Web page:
Grassland

England's green and pleasant land; a land of grass covered hillsides and lush lowland meadows where cattle graze peacefully. What could be more natural? In fact our grasslands are not at all natural, they are man-made environments and those that exist today only do so through continuing human intervention. That may seem hard to believe when wandering across chalk grassland in summer looking at the diverse array of flowers and the stunning variety of butterflies, bees and hoverflies that visit those flowers.

After the ice receded at the end of the last ice age the bare ground exposed gradually regenerated into woodland known as the 'wild wood'. During the bronze and iron ages some 4,000 years ago our predecessors started making tools that enabled them to clear trees and open up the ground for early farming and stock keeping (just as we still do today in the rain forests of South America and Asia!). Once cleared, grass colonised the cleared areas and livestock were grazed on it and that kept the growth of scrub and trees at bay. To feed cattle during the winter months the grass was cut, dried and stored as hay which also had the effect of stopping the natural cycle of regeneration. That constant annual cycle for centuries kept our grasslands exactly that, grassy and full of flowers too.

Sadly, the recent past has seen much of our grassland lost to agricultural 'improvement'. Much has been ploughed and planted with cereals with herbicides used to poison the naturally occurring flowers that make effective harvesting more difficult. The grassland that remains tends now to be in fragments and in fairly inaccessible places where farm machinery cannot venture. Fortunately, much of it now has protection as nature reserves. It still requires management, however, which is why you will often encounter grazing animals (and conservation work parties) on nature reserves; they are a 'natural' part of the process.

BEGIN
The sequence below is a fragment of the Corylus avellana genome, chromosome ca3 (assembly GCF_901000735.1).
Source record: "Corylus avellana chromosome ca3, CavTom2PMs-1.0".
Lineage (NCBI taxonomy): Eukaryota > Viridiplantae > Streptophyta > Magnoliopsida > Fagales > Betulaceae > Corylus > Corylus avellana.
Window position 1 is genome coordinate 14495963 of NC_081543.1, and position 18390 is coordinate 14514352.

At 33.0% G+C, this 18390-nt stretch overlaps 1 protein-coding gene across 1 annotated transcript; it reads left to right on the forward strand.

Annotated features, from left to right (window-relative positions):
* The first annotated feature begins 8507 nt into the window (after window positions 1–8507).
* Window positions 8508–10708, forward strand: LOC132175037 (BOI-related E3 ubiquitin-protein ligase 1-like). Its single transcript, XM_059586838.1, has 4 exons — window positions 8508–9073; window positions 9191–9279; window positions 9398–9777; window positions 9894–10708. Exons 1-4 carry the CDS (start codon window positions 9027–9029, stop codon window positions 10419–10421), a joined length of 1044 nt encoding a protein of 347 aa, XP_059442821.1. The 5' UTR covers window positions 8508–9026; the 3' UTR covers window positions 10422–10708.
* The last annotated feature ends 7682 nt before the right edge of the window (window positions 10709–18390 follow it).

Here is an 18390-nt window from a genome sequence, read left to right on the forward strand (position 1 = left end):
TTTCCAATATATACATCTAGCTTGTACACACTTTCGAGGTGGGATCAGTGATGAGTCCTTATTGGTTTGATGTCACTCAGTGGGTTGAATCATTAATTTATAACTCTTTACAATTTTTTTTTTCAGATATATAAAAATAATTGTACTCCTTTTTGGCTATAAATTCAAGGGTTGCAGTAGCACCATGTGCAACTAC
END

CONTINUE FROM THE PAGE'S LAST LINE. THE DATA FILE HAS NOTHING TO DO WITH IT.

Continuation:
There are various types of grassland that result from differing soil types, moisture levels and management techniques. In Dorset there seem to be five that occur most:

  • Acid: grassland that occurs where heather and gorse have either failed to get established or where grazing continue to keep the heather and gorse at bay
  • Calcareous: Dorset has some fine areas of calcareous rocks and soils from the limestone of the Jurassic coast to the chalk of the north Dorset ridgeway.
  • Neutral: in between acid and calcareous soils one finds neutral soils, often at low levels on clay soils
  • Rush: in areas where the soil is generally wet (or damp) by rivers grasses can be joined by rushes and sedges to make a different sort of pasture 
  • Flood: flood meadows are found towards the lower reaches of the main rivers as they near the sea and are grasslands that are often flooded in winter (sometimes through control by sluice gates) that makes for fertile soil and rich pasture suitable for cattle grazing

Each of these environments differ in the range of plants that will be found. Some plant species are tolerant of soil chemistry variations and occur across several habitat types but others are quite specific in their needs and are indicators of the conditions under foot. This is particularly true of chalk and limestone grassland that has a number of flowers that will not grow elsewhere. This is what makes calcareous grassland unique and priceless. 


 

Habitat Types: 
Displaying 1 - 4 of 4

These are some of the habitat types that occur within this general classification. Click/tap any thumbnail for more detail about a specific habitat type.

GC: Calcareous Grassland

GN: Neutral Grassland

GR: Rush & Purple Moor Grass

GW: Coastal Flood Grazing

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